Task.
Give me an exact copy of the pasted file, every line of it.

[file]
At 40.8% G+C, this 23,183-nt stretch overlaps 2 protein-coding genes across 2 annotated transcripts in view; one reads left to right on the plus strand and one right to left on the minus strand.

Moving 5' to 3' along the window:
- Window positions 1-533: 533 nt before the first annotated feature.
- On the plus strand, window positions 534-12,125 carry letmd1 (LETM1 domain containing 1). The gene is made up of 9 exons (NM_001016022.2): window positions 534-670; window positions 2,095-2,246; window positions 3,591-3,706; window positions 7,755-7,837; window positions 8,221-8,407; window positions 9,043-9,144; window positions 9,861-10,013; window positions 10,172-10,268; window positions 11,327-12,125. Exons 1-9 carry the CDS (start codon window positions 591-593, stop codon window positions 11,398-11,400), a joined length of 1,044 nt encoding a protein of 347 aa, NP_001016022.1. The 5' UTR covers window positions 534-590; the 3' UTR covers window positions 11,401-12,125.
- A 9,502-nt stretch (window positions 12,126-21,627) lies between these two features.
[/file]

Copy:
At 40.8% G+C, this 23,183-nt stretch overlaps 2 protein-coding genes across 2 annotated transcripts in view; one reads left to right on the plus strand and one right to left on the minus strand.

Moving 5' to 3' along the window:
- Window positions 1-533: 533 nt before the first annotated feature.
- On the plus strand, window positions 534-12,125 carry letmd1 (LETM1 domain containing 1). The gene is made up of 9 exons (NM_001016022.2): window positions 534-670; window positions 2,095-2,246; window positions 3,591-3,706; window positions 7,755-7,837; window positions 8,221-8,407; window positions 9,043-9,144; window positions 9,861-10,013; window positions 10,172-10,268; window positions 11,327-12,125. Exons 1-9 carry the CDS (start codon window positions 591-593, stop codon window positions 11,398-11,400), a joined length of 1,044 nt encoding a protein of 347 aa, NP_001016022.1. The 5' UTR covers window positions 534-590; the 3' UTR covers window positions 11,401-12,125.
- A 9,502-nt stretch (window positions 12,126-21,627) lies between these two features.